Why Should We Measure Heart Rate?
When it comes to exercise, we can talk about the quantity of physical activity with how far we walked, how long we ran, how many hours we spent at the gym, or even how hard a class was. This is all very good information. However, none of these descriptions give any indication of the quality of the movement associated.
Heart rate is a measure of quality.
You can think of heart rate like the tachometer on a car. The speedometer shows how fast you are going, but tachometer shows how hard the engine is actually working, no matter what the speed. Here is an example:
When the car starts and the accelerator is pressed, the car is going nowhere as indicated by the speedometer on the left. However, the tachometer on the right shows that the engine is working very hard. When the car does begin to move, the tachometer is always showing how hard the engine is working regardless of the speed.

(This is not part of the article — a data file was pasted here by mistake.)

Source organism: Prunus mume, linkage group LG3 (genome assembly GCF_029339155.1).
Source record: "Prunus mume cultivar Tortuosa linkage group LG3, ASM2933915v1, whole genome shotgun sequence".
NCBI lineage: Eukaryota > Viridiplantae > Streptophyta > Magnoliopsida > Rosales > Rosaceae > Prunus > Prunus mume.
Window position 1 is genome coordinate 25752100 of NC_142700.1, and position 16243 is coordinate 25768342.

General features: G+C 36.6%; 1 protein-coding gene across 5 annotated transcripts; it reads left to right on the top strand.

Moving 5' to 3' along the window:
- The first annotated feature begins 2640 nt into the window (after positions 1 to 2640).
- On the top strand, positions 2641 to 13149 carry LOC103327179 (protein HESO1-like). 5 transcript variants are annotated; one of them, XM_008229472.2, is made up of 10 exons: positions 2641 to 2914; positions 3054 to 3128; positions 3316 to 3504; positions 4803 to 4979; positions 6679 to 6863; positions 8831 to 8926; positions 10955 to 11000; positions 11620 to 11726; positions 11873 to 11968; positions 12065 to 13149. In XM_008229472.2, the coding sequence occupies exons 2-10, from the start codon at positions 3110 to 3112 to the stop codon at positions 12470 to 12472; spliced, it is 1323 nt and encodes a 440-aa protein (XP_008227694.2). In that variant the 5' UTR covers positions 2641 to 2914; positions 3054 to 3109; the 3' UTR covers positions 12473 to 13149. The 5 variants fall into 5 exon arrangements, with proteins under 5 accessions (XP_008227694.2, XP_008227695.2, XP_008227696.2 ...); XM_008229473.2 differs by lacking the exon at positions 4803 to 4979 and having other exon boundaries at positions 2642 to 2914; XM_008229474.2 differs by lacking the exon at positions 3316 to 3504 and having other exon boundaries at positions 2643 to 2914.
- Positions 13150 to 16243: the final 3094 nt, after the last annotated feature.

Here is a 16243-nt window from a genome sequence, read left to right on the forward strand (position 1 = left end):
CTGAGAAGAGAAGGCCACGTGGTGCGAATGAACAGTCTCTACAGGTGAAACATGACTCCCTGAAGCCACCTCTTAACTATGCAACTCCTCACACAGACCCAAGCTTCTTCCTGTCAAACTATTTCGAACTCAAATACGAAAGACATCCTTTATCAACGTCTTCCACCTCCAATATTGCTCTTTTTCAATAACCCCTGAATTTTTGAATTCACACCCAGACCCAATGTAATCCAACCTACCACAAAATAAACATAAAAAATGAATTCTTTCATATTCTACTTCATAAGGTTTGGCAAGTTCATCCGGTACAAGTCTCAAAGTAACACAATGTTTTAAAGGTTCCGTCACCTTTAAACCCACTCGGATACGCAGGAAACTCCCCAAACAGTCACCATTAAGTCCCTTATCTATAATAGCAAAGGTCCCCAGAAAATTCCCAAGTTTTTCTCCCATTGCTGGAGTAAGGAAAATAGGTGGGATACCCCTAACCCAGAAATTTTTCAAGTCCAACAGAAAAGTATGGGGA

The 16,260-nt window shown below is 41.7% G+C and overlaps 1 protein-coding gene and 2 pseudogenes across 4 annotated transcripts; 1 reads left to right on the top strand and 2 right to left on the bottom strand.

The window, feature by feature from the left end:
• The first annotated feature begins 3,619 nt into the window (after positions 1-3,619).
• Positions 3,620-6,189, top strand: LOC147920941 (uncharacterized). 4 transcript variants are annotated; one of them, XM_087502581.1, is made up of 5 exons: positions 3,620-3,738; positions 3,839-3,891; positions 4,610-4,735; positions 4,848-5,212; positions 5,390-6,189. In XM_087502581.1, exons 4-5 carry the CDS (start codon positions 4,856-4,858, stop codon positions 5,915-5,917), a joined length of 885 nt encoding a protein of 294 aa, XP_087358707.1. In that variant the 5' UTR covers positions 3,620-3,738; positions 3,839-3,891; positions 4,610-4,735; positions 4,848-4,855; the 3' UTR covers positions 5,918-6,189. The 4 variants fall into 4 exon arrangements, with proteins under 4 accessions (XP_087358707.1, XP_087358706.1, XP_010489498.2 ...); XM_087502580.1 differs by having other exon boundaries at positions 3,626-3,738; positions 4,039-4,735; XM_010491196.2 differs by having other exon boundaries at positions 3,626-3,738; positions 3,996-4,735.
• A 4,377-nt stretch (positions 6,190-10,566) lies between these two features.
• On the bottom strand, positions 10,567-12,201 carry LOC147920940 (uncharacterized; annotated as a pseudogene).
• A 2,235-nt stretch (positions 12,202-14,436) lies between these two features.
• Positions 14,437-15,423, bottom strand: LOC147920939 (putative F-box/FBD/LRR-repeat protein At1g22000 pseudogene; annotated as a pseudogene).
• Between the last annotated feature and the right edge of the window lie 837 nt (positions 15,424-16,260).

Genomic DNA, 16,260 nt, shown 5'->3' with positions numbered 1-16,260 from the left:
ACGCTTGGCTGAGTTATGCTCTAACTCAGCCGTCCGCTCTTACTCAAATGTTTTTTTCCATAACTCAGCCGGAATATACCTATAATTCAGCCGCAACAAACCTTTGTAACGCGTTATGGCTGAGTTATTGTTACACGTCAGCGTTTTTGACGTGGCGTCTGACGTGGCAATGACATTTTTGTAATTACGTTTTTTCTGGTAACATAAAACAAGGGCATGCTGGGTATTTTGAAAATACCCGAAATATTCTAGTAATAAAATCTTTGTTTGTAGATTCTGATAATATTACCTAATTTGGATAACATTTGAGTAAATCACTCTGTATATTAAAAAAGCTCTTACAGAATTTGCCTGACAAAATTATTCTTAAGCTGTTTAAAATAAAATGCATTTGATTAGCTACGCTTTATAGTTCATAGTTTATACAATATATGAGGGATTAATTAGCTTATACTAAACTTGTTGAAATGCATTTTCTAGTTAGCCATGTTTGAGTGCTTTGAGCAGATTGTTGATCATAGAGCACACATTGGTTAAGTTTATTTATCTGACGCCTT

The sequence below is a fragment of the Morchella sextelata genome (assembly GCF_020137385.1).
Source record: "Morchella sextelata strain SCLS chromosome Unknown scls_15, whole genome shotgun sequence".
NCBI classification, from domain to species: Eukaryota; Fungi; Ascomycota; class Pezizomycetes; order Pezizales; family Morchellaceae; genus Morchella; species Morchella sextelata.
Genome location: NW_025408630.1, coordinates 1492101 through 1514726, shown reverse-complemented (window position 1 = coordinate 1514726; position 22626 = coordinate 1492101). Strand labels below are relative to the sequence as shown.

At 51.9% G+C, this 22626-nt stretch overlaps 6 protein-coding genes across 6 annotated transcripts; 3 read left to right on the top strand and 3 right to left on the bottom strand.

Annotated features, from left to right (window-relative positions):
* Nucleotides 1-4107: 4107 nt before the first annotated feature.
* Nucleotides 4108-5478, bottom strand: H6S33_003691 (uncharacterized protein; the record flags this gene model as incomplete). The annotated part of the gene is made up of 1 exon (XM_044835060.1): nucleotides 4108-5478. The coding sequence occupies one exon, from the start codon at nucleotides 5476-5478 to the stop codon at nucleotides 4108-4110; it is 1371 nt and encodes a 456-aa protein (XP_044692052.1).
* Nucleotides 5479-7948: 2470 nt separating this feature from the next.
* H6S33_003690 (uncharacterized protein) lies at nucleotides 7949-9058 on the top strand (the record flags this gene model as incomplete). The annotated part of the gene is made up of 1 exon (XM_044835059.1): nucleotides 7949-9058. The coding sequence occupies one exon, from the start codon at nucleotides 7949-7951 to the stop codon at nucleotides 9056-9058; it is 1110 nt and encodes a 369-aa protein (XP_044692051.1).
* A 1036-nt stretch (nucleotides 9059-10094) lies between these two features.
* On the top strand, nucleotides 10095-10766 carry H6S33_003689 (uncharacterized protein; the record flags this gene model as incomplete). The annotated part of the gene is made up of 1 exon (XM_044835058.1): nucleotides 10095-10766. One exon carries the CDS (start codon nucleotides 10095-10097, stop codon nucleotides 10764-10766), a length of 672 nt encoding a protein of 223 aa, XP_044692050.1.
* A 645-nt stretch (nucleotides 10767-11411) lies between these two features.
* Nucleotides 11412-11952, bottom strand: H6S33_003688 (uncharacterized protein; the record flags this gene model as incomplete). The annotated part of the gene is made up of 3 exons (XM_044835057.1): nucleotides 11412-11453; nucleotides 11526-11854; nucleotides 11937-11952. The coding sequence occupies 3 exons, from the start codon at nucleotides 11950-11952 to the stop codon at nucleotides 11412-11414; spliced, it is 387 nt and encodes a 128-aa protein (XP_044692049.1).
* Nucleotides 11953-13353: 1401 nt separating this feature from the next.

Think of your heart as the engine. A cardio monitor shows how hard the "engine", or your heart, is working by showing you your heart rate. The zones help you understand the benefit of working in that zone. It really is that simple to explain.
It is critical that we make things relevant to our clients when trying to explain why and how something is important to them (or at least should be important to them). If they understand the value of what you present to them and how it will help them reach their goals, be it a training routine, tool, or technology, it will build trust and establish you as the professional that you are.
When first introducing the concept of heart rate based training, it is important to teach your clients the WHY they should use it. We know the physiology and benefits of heart rate based training at a level that is appropriate for a professional trainer/coach. The job for trainer then is to be able to convey this information in an approachable and non-intimidating way, yet with enough information that clearly establishes the value.